SophosLabs has a seen a variety of Christmas-time spam campaigns that shamlessly hitch a ride on the coat-tails of climate activist Greta Thunberg.
The malware-spreading spams arrive with subject lines such as…
Please help save the planet Greta Friends help Support Greta Thunberg - Time Person of the Year 2019 Greta Thunberg the biggest demonstration Demonstration 2019
…and they urge you to join an upcoming demonstration.
The catch, however, is that the time and place of the alleged demonstration aren’t in the body of the email itself.
To find out more, you need to open a Word document that’s either linked to in the email, or attached to it:
MERRY CHRISTMAS You can spend Christmas Eve looking for gifts for children. They will tell you Thank you only that day. But the children will thank you all their lives if you come out for the biggest demonstration in protest against the inaction of the government in connection with the climate crisis. Support Greta Thunberg - Time Person of the Year 2019 I invite you. Time and address are attached in the attached file. FORWARD this letter to all colleagues, friends and relatives RIGHT NOW, until you forget! Many thanks.
As mentioned, some of the emails didn’t actually have an attached file; instead, they had a link at which you could download the file for yourself.
Fortunately, the links we’ve seen aren’t working at the moment, which means that even if you do click one of them you won’t be inviting malware onto your computer.
Unfortunately, of course, that means we can’t be sure what malware the crooks intended to foist on you, or what malware might suddenly appear at those links in the future.
Where we did receive a booby-trapped document, the process seemed to be geared towards delivering the Emotet malware onto your computer.
As you may know already, Emotet is a widespread malware family that seems to have evolved to fill a very specific cybercrime niche: delivering malware for other crooks.
As Naked Security’s Mark Stockley explained back in January 2019:
Over its five-year life [up to the end of 2018], Emotet has evolved from a Trojan that silently steals victims’ banking credentials into a highly sophisticated and widely deployed platform for distributing other kinds of malware, most notably other kinds of banking Trojan.
Emotet arrives on the back of malicious spam campaigns and serves up whatever malware pays. So far this year that’s meant TrickBot and QBot banking trojans, although it’s also been linked with BitPaymer – a strain of sophisticated ransomware that extorts six-figure payouts.
You have to imagine that the Emotet gang, who seem to have started life using malware to steal end users’ banking credentials, suddenly realised that they could make a living directly from other crooks by providing a malware distribution system…
…using their own malware – a sort of B2B content delivery network for other criminals.
What if you open it?
If you open one of these infected attachments, you will see what looks like an innocent-looking system warning, apparently from Word itself:
Don’t be fooled!
The “warning” is just an image inserted into the document by the crooks to trick you into bypassing Word’s default security settings of blocking active content, such as Word program macros (embedded software code), in the file.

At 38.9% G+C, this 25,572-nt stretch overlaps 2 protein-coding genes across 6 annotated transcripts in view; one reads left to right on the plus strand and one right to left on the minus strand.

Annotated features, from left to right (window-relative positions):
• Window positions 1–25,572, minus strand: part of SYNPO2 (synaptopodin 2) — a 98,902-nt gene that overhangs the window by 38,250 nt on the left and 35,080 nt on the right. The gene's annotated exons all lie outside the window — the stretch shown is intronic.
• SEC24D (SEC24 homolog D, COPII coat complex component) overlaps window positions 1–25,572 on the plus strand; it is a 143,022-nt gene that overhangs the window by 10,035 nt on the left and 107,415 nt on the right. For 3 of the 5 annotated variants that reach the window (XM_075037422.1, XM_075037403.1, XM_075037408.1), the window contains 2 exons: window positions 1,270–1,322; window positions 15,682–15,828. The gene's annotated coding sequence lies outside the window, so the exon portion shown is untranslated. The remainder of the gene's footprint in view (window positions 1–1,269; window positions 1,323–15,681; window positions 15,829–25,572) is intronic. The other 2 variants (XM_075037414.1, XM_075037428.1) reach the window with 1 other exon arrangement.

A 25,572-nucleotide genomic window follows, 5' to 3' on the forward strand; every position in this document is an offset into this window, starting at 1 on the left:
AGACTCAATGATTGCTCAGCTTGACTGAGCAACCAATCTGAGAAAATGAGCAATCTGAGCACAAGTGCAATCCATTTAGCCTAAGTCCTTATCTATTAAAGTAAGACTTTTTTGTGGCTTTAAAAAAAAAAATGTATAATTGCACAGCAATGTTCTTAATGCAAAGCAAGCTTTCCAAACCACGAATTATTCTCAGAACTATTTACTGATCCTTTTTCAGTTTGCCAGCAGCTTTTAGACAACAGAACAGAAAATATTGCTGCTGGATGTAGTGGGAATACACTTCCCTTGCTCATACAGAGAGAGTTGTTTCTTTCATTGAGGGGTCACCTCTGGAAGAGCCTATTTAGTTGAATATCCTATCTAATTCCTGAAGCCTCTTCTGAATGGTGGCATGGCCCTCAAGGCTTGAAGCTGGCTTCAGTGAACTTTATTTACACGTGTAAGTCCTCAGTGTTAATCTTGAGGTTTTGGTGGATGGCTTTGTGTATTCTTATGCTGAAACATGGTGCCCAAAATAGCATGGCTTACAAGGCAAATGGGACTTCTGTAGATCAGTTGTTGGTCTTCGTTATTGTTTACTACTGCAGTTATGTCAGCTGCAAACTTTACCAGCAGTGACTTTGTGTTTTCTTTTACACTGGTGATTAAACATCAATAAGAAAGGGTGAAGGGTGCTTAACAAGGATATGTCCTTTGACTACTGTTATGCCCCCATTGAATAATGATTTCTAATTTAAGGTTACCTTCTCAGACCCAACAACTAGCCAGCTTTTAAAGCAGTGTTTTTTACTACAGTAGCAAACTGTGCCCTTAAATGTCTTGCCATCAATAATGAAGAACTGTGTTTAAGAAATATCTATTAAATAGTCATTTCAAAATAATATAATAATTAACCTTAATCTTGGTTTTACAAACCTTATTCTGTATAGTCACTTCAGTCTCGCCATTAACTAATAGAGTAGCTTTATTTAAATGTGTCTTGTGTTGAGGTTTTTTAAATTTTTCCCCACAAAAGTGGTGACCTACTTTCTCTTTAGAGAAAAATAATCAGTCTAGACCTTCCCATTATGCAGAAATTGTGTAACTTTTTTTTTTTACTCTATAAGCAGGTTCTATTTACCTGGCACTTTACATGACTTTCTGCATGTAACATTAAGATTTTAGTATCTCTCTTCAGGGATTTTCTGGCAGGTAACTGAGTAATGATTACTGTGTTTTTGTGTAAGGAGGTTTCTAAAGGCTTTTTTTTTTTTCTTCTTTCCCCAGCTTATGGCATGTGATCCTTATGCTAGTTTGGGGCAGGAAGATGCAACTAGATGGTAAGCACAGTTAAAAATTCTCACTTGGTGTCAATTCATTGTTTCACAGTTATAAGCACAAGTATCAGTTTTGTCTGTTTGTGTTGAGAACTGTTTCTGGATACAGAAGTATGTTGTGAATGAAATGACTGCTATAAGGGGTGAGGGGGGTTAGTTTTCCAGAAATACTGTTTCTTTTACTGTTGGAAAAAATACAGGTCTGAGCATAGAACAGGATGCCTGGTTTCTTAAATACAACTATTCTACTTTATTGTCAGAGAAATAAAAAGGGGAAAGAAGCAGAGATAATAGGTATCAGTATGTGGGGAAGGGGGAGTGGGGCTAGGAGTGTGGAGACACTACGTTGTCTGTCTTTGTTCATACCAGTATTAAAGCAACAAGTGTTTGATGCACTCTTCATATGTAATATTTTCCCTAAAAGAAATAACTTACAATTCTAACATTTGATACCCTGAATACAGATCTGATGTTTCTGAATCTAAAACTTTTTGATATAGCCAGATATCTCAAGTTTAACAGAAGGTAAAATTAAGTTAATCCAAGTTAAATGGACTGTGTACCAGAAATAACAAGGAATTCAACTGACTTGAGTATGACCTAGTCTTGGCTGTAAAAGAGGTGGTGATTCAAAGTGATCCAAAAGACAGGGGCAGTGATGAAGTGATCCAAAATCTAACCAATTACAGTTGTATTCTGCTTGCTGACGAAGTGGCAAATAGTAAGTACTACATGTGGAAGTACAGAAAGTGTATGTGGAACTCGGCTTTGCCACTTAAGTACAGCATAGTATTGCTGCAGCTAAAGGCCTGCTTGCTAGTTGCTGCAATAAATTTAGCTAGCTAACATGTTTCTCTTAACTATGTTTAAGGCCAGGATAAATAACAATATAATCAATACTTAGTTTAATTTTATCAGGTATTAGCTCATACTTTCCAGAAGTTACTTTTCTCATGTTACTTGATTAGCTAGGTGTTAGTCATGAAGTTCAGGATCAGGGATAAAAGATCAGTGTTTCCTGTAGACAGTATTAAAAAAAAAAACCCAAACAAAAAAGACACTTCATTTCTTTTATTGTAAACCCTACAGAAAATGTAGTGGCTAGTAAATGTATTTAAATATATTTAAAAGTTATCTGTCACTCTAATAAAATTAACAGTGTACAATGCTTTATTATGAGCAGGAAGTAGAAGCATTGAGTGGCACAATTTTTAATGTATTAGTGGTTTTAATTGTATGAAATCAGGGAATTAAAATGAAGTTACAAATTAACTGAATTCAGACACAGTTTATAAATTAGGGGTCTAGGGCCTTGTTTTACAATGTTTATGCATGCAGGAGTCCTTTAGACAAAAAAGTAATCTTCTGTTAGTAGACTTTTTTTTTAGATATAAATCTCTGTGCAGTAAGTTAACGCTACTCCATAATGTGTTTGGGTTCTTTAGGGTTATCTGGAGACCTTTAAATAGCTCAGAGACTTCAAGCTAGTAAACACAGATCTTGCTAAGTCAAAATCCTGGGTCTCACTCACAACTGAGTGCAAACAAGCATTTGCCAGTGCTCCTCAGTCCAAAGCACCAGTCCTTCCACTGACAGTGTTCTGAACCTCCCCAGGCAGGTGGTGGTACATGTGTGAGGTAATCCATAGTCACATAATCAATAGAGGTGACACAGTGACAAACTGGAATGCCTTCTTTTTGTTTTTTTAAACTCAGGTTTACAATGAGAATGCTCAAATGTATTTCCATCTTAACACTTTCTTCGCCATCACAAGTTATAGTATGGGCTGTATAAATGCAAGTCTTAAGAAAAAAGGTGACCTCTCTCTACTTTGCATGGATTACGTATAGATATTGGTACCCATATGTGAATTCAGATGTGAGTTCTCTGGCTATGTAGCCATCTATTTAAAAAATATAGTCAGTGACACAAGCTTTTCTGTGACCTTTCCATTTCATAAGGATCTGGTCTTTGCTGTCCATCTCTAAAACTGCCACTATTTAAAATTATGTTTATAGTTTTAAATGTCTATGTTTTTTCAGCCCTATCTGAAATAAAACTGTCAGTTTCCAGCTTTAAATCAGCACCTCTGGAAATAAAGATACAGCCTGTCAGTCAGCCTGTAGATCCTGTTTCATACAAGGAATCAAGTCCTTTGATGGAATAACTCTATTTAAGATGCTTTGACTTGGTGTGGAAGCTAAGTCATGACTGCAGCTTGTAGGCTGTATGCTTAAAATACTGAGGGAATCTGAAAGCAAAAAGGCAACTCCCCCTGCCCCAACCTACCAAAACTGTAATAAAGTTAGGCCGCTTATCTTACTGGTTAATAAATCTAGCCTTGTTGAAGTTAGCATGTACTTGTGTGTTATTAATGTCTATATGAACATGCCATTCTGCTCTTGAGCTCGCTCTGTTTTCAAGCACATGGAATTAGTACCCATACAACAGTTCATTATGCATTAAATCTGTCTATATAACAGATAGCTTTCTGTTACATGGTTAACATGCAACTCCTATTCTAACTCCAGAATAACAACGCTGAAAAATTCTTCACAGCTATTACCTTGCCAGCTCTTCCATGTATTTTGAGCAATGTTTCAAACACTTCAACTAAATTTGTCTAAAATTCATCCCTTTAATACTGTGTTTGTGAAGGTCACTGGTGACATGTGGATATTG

You don’t need to use the
[Enable content] button to load Word-format files created by alternative word-processing packages (or, for that matter to open documents from older versions of Word) – if the document is saved in a Word-compatible format then Word will open it; otherwise it won’t.
If you do
[Enable content] then macro code inside the Word file will run a Powershell command that will go online to fetch whatever malware comes next – probably Emotet.
Remember that when malware arrives in a multi-step chain, like here, you can never be quite sure what comes next. That’s one reason the crooks like to deliver their final malware payloads via a web download that happens at the time and place that your infection started. That way they can tailor the final malware not only by time, but also by your geolocation and even by what type of computer you’ve got. For example, if your laptop turns out to be a Mac, some crooks will deliberately try to hit you with Mac-specific malware instead of sending you a Windows program that isn’t going to run at all.
What to do?
- Don’t open attachments you didn’t ask for or expect. Getting unsolicited email is bad enough – so don’t give the spammers yet more time-of-day by opening attachments to help them out even further. If this were a genuine invitation, the time and location would be in plain view in the body of the email, not hidden away in an un-needed, unwanted attachment.
- Don’t turn off security features because a document tells you to. Microsoft selected [Disable content] as the default to protect you from unscrupulous documents, including unscrupulous documents that tell you to [Enable content].
- Look for an anti-virus with behaviour-blocking and web filtering as well as plain file scanning. The multi-step approach used by malware like this means the crooks need to get away with less at each stage – the DOC file itself doesn’t need the full and final malware built right in. But that means you can stop the attack by blocking any of the stages, while the crooks have to succeed at all of them. You gain the upper hand if you have multiple layers of defence.